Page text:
Tuesday, August 20, 2013

A Los Angeles Blues in Pink

Ciro Hurtado is a Lima, Peru born guitarist who's been living in the U.S. since emigrating in 1975 to study at the Guitar Institute of Technology. Earlier in his career he worked with the flashy guitar ensemble Strunz and Farah. Interesting to note that his Grammy winning mature style is much more subdued and compositionally based than the pyrotechnical style of Strunz and Farah. Rather than go all apes**t a la, say, Al Dimeola, which he's certainly capable, he chooses an understated approach that is, IMHO, much more effective.

But enough about him. Duly noted, Hurtado's style also veers much too close to the MOR style that we usually eschew here at Jellyroll. But, as you'll note in his various videos, Hurtado often features babes dancing provocatively to his music. The dancer below is an example of particularly impressive example. While the pulse of the music is much more NyQuil, the dancer goes totally Red Bull, an excellent choice to pump some blood into this otherwise pleasant lullaby.

Beyond the obvious charms of her good looks, physical presence, and that excitable skirt she's working, I guarantee that you'll agree she has the most infectious and natural smile you'll ever see on a dancer anywhere. The smile is of course the only reason why we've posted this. Please, we have standards here (sometimes).

Enjoy and prepare to smile. BTW, her name is April Espejo and she is with the Los Angeles based dance company Raices Peruanas.

Here's what the composer has to say:

When we talk about Peruvian music, many people envision the panpipes and flutes of the music of the Andes. Since the '60s Andean musicians have been playing for tips in the subways and parks from Paris to Anchorage. However, In the past 10 years or so, Afro Peruvian music has been making great inroads in the World Music scene. Before the '50s, there were practically no records of Afro Peruvian music played on the radio in Peru. My knowledge of Afro Peruvian music was relegated to the "Tamaleros," who were the Afro-Peruvians who would come to our neighboorhoods in Lima to sell tamales. Generally the group was composed of tumba (conga) and cow bell players. They would start playing a descarga "jam" and a couple of kids would dance to the beat. After the show they would sell hot tamales from big bamboo baskets.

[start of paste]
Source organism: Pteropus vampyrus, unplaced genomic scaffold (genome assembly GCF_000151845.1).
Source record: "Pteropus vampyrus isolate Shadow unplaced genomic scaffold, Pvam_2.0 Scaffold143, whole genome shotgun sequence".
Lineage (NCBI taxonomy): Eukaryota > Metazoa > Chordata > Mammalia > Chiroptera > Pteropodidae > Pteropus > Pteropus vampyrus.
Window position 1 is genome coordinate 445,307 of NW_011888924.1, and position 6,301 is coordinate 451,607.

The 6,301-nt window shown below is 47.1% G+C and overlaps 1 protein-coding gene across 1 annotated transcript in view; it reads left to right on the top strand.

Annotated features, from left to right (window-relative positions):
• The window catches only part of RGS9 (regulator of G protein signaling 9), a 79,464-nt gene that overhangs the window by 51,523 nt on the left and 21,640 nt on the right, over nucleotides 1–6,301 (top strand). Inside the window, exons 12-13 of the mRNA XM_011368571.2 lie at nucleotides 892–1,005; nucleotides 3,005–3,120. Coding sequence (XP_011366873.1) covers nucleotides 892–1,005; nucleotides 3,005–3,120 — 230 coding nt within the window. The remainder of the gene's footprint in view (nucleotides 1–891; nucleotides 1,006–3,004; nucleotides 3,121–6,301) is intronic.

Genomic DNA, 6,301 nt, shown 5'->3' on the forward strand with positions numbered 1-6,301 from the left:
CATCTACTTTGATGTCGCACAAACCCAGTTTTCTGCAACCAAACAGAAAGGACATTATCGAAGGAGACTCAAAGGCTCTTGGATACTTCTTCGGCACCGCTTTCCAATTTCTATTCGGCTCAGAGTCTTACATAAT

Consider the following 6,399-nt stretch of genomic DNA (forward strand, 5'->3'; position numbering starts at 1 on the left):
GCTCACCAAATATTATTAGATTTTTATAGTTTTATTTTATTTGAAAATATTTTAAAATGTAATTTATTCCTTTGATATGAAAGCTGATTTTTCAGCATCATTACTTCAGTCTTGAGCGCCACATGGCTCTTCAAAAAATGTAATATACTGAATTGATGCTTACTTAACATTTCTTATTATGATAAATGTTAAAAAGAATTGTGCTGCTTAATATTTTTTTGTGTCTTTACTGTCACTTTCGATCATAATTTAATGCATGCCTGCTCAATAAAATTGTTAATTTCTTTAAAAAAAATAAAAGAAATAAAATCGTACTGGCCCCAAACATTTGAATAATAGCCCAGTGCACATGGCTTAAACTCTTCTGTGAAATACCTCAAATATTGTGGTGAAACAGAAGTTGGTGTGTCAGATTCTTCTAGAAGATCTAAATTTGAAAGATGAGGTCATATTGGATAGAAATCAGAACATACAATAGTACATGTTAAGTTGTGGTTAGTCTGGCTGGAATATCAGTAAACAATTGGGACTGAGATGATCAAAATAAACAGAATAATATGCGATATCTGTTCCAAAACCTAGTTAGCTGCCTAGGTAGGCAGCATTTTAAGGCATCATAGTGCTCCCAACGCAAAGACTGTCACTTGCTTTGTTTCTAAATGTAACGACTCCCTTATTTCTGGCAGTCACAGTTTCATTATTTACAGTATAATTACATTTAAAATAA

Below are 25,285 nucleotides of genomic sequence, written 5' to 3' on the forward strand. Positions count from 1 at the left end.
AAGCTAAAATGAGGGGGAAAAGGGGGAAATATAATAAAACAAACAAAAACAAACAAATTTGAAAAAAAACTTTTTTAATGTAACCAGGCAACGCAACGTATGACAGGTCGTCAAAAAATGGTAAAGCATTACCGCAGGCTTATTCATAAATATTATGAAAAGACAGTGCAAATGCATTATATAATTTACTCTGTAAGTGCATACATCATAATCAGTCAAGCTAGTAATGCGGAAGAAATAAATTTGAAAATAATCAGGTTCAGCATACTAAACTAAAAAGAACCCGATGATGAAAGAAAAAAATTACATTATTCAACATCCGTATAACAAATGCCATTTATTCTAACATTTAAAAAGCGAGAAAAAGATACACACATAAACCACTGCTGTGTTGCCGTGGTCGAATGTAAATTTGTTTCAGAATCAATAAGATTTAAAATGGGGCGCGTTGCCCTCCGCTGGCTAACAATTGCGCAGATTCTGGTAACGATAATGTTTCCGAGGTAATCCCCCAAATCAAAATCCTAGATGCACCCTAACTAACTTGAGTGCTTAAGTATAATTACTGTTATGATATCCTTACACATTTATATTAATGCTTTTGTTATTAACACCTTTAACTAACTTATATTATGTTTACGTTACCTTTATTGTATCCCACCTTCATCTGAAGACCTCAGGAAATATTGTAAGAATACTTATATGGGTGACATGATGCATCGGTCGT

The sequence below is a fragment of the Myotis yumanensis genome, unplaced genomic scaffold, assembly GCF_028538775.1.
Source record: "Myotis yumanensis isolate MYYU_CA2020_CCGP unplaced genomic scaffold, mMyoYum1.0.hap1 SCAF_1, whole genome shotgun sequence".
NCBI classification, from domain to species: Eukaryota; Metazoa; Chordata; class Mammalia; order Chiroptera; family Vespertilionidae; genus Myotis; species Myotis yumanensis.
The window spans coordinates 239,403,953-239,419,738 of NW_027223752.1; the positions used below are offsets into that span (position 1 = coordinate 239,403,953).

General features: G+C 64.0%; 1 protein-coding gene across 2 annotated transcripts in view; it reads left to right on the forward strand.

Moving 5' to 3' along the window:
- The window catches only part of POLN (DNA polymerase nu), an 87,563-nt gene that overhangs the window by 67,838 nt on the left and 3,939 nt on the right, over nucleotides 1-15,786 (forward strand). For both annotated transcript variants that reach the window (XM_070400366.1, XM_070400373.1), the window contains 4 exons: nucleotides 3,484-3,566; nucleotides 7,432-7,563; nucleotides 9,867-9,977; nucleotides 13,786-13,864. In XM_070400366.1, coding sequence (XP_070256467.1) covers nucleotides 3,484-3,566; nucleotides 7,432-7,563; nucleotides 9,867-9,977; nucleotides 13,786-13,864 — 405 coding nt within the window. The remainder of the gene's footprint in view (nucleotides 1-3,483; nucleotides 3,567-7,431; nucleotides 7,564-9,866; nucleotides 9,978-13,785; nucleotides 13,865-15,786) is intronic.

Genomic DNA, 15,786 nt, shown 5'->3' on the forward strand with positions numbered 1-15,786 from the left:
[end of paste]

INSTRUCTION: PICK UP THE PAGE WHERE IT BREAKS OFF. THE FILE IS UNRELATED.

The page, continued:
Nicomedes Santa Cruz, a folklorist, poet, and writer, was the pioneer of Afro Peruvian music. His album Cumana was the first album to make it to the Peruvian airwaves in the mid '50s.
In 1995, David Byrne, the singer of Talking Heads signed a group of Vals and Afro Peruvian musicians to his label Luaka Bop. The album, The Soul of Black Peru made it to the top of the charts. Suzana Baca became an international star because of this album.

I wrote the piece La Negrita Tomasa as a vocal piece a few years ago. This instrumental arrangement for Guitar and Cajon played by Julio Ledezma was recorded for my album Los Angeles Blues. I wrote the piece in the Zapateado (footwork) style.

There were a number of typos and errors in the originally posted draft. They have been since corrected. Apologies!

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